Faculty research, funding follows long road

By Stephanie Bradley and Katrina Kelly

A faculty member who wants to do research and get funding for it must follow a long road before the research and consequent book or article is completed.

Linda Schwarz, director of NIU’s Office of Sponsored Projects, said a professor who wants to research a subject and have his work published must find out which funding agencies support the type of project he wishes to do. Schwarz said her office finds out the rules and criteria that professors must follow in order to apply for a research grant.

NIU psychology professor Wesley Kasprow said the sponsored projects office asks for background to make sure instructors wanting to do research have knowledge in those fields. He said researchers are asked what format their research will follow, including the research design, the data they have collected and the subjects of their research. The background information also must state how the research will advance their field of knowledge.

Schwarz said a researcher must read trade publications to find out which subjects have been or are being researched to prevent redundancy or rejection.

The research can change in terms of procedure after the proposal is approved because it is only a proposal, “not written in stone,” Kasprow said.

The researcher must anticipate the length of the research project, which usually ranges from one to five years, Kasprow said. Most researchers ask for a certain amount of time, and usually are given that amount. Extensions can also be obtained if needed, he said.

Funding, however, is a different story, Kasprow said. If researchers are granted a certain amount of money, they usually cannot obtain any more funding after it runs out, he said. Researchers usually receive 90 to 100 percent of the funds they ask for, he said.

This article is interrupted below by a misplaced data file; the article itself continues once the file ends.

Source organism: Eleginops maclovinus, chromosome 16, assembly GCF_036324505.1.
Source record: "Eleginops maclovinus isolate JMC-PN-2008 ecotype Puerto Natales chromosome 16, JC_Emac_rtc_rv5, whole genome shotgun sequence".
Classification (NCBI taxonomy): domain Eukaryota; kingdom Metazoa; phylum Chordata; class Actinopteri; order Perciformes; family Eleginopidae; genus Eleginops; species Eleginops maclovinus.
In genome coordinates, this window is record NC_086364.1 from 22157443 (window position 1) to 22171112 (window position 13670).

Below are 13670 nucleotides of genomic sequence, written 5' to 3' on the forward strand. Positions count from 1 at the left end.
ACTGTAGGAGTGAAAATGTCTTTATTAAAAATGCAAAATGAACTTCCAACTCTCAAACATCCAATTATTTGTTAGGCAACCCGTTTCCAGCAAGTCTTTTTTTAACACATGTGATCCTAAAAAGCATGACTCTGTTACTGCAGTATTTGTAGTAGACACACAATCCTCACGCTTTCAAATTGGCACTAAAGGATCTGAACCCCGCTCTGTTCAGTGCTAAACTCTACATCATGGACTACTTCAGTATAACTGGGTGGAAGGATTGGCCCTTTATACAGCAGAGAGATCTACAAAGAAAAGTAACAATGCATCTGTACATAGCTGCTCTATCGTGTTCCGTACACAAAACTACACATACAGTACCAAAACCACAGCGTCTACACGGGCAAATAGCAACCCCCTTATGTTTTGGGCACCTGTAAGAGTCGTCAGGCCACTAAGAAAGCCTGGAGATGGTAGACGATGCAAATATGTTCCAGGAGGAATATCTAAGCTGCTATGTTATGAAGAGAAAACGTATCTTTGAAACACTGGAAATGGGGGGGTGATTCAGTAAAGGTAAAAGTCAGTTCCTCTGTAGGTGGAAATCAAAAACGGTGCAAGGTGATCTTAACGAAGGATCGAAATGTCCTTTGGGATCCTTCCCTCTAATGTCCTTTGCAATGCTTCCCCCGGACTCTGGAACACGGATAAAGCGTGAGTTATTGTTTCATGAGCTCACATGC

Kasprow said only about 10 percent of all proposed research is funded nationally, and the NIU average is similar to the national average.

If a researcher finds information that is worth sharing, he or she can choose to publish it, he said. Certain steps must be followed in order to get something published.

Kasprow said the researcher first must write a manuscript, then find a journal that fits the type of research done. A researcher can expect rejection or acceptance from the journal within three months, he said.

When the selected journal’s editor receives the manuscript, the editor and two others knowledgeable in the research field review the manuscript for soundness, Kasprow said. He said the editors then decide to accept, reject or suggest revisions of the manuscript before sending it back to the researcher.

This is the point where a researcher can expect a big delay from the time the research is finished to the time it is published, Kasprow said. Since many researchers want to have their work published, there is often a wait—as long as six to eight months—to get material published, he said.

These steps only apply to an accepted manuscript. Kasprow said there are several reasons a research manuscript might be rejected.

If the question the faculty member researched is pertinent but the research is not, the researcher has to assume the critics are “wrong or didn’t understand what was written. The manuscript has to be rewritten,” he said.

Another reason for a delay might be the critics’ reservations about missing information in the research. Kasprow said the researcher often is asked to find out more information for their work to be accepted.

Kasprow said another, less common reason for rejection is that the research is inappropriate for the journal chosen.

Wednesday: Research conducted by NIU professors and the contributions of the Social Science Research Institute to faculty research.

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